Depending on your beliefs, Saturday, May 21 is Judgment Day or party time.
For those in the repent camp, it is the day of "The Rapture," when Jesus Christ will return to earth to rescue the souls of believers and vanquish the rest.
"The Bible guarantees it!" says Family Radio, a California-based evangelical Christian radio network founded by Harold Camping, a retired civil engineer.
The non-profit network of dozens of evangelical radio stations has posted 3,000 billboards about Judgment Day across the world, including 85 in Canada.
End-of-the-world films: a sampling
Things To Come (1936)
When Worlds Collide (1951)
On the Beach (1959)
Deep Impact (1998)
Left Behind: The Movie (2001)
The Day After Tomorrow (2004)
Last Night (1998)
Camping said an informed reading of biblical texts indicates that a giant earthquake on Saturday will mark the start of the world's destruction, and that by October 21, all non-believers will be dead.
He predicted an apocalypse once before, in 1994, though followers now say that only referred to an intermediary stage.
Satire springs eternal
Non-believers, however, are taking a more light-hearted approach.
A Facebook page titled "Post Rapture looting" offers this invitation: "When everyone is gone and God's not looking, we need to pick up some sweet stereo equipment and maybe some new furniture for the mansion we're going to squat in." By late Wednesday, more than 300,000 people had signed up to take part.
Then there is the 31-year-old Toronto man who posted an ad on Craigslist Thursday to find a partner to satisfy his lust for the last time.
The ad read: "FINAL HOOK-UP BEFORE THE RAPTURE" and requested: "Please respond with a photo. God dislikes anonymity."
The man added: "I love sex and don't want to die without another kick at the can."
The prediction is also being mocked in the comic strip "Doonesbury" and has also inspired "Rapture parties" to celebrate what hosts expect will be the failure of the world to come to an end.
The Rapture After Party in Fayetteville, North Carolina, billed as "the best damned party in N.C." is a two-day event organised by the Central North Carolina Atheists and Humanists.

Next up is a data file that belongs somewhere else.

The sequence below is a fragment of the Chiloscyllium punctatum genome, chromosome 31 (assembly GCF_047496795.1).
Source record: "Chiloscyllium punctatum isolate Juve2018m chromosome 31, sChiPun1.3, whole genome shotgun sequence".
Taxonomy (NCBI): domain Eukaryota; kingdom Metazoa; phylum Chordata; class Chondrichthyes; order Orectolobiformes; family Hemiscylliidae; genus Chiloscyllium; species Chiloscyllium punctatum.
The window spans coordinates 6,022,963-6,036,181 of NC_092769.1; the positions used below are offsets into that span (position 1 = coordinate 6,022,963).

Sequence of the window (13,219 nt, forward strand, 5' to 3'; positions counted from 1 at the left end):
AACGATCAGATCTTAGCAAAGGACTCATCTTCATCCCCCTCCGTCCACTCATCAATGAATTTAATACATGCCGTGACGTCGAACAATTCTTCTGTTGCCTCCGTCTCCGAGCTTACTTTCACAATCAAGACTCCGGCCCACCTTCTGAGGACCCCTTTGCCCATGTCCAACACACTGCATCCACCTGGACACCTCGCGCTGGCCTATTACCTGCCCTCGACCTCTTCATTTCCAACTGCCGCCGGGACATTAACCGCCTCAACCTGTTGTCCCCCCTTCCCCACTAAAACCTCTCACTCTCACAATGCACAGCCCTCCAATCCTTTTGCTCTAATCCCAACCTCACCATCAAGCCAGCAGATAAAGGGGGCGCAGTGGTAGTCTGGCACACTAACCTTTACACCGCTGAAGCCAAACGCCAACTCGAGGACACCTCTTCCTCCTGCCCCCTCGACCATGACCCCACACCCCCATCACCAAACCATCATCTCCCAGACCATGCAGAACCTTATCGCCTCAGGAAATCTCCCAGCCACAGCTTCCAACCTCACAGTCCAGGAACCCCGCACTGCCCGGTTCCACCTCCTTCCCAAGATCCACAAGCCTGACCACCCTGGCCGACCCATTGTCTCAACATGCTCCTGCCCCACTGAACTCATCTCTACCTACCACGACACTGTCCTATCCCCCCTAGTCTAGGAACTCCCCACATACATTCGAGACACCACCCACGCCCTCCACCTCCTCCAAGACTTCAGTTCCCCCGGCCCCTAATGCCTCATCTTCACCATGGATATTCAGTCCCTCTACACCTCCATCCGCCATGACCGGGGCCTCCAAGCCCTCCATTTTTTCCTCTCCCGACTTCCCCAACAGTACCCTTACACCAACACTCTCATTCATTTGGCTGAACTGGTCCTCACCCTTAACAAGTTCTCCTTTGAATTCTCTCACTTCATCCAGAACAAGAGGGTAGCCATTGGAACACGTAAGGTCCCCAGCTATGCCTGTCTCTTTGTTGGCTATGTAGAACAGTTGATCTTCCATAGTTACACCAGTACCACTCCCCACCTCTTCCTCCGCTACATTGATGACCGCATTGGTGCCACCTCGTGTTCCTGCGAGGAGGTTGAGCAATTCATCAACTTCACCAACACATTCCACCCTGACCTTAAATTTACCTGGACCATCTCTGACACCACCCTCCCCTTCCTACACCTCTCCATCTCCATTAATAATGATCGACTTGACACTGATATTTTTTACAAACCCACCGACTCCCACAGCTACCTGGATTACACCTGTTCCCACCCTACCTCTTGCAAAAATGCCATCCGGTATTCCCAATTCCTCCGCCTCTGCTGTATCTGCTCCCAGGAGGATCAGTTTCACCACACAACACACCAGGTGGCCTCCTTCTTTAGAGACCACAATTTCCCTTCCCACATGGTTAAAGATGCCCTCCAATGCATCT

Post-apocalyptic films: a sampling
Planet of the Apes (1968)
The Omega Man (1971)
Mad Max (1979)
The Terminator (1984)
I Am Legend (2007)
The Road (2009)
"Though the absurdity of this claim is obvious to the majority of the world, it's a great opportunity to highlight some of the most bizarre beliefs often put forth by religious fundamentalists and raise awareness of the need for reason," said a posting about the party on the group's website.
Events are also planned in Houston, Florida and California and Washington state.
Others see an opportunity to cash in on The Rapture.
An atheist and entrepreneur from North Hampshire set up a service to look after the pets of those who believe they will be raptured. He has more than 250 clients who are paying up to $135 to have their pets picked up and cared for after disaster strikes.
They would be disappointed twice, he told the Wall Street Journal. "Once because they weren't raptured and again because I don't do refunds."
Meanwhile Camping, who has been criticised by more mainstream Christians, said he knows "without any shadow of a doubt" that "Judgment Day" is arriving.
He told Reuters he will spend Saturday with his wife, close to a TV or radio.
"I'll be interested in what's happening on the other side of the world as this begins," he said. "There is no Plan B."